Raj Majithia, Emil Oweis, Frederick C. Finelli and Timothy R. Koch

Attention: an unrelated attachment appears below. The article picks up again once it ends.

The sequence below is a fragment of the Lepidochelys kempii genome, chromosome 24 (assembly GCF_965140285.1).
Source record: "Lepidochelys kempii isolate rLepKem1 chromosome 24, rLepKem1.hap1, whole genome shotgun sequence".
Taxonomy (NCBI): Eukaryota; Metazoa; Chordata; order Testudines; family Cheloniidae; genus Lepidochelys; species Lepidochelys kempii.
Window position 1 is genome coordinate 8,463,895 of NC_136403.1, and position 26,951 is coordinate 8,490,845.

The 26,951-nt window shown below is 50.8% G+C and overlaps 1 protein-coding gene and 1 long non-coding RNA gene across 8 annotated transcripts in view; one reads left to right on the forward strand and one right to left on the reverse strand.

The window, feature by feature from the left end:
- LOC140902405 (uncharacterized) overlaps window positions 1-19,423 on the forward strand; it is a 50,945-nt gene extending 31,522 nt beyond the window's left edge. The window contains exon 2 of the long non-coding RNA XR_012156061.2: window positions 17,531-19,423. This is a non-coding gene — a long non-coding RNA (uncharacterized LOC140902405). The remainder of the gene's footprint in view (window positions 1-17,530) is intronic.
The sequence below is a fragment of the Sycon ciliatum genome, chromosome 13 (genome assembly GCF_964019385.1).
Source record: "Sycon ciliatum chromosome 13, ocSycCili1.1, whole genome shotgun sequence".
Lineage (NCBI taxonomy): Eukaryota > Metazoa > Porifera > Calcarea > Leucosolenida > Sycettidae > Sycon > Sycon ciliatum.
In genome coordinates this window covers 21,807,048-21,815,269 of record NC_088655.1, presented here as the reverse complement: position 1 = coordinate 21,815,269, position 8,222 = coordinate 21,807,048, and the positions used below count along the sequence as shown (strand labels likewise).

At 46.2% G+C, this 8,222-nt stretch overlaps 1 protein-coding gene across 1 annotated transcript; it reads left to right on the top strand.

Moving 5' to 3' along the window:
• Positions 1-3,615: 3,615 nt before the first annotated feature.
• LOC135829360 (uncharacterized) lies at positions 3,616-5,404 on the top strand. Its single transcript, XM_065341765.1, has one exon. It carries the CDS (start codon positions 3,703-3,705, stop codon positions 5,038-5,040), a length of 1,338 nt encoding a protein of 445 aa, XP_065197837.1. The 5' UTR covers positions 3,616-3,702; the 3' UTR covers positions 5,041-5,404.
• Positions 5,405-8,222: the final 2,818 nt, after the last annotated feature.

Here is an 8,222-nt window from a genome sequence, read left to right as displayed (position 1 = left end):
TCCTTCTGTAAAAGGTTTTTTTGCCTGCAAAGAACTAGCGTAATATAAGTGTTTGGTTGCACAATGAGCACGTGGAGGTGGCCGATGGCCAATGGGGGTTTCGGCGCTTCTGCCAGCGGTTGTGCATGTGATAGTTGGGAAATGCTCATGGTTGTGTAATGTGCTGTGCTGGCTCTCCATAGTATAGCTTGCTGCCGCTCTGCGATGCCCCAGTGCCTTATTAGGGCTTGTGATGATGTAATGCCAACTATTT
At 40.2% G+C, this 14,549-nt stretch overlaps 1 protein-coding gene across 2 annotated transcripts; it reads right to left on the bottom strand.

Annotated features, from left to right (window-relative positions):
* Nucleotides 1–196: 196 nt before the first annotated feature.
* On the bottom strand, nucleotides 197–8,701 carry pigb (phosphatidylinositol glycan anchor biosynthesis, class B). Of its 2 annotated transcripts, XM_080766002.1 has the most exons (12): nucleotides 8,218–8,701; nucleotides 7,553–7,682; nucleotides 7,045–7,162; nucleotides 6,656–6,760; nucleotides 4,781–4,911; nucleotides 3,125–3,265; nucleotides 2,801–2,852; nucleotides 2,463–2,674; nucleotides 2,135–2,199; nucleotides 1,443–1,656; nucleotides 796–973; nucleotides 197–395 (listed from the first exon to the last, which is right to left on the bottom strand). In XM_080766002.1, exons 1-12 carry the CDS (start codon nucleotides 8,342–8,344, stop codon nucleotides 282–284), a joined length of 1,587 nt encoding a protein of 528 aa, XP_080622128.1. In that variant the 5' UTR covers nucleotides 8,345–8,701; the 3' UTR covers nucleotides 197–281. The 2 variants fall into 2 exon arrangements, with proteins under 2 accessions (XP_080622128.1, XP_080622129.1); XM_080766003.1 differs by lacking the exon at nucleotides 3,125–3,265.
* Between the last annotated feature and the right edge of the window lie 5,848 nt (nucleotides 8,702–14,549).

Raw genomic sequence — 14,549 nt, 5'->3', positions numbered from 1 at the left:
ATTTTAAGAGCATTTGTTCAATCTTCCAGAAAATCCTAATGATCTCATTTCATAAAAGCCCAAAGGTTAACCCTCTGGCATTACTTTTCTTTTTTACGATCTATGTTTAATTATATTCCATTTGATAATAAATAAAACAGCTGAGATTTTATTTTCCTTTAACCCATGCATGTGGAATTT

Background: The percentage of individuals in the United States who are obese is increasing. Diet and activity programs in clinical trials provide both modest weight loss (average 7 kg at 1 year) and poor maintenance of weight loss; therefore patients with medically-complicated obesity consider surgical options. Adjustable gastric banding is a newer, lower risk bariatric surgery and we hypothesized that a hobby, as a behavioral modification program, would improve post-operative weight loss after gastric banding. Methods: This is a retrospective database review of 74 patients at the Washington Hospital Center who underwent gastric adjustable band surgery from August 2008 to May 2010. We identified pre-operative weight, body mass index, ideal body weight, excess body weight lost at 6 months and 1 year, and presence or absence of a hobby. Results: At 6 months, compared to published diet and activity programs, only 4 gastric band patients did not have significant weight loss. Among 70 patients with significant weight loss, 40 patients had a hobby (mean weight loss 17.3 kg) compared to 30 patients with no hobby (mean weight loss 13.6 kg). At 1 year, 10 patients did not have significant weight loss; among 64 patients with significant weight loss, 37 had a hobby compared to 27 without (chisquare test: p < .05). At 1 year post-operative date, the average weight losses for patients with a hobby and those without were 19.3 kg and 16.9 kg, respectively. Conclusion: There was a significant association between improvements in weight loss 1 year after gastric band surgery in patients who had a hobby compared to those without. The results support the proposal that yoga could serve as a post-operative behavioral modification program to improve weight loss after adjustable gastric band surgery.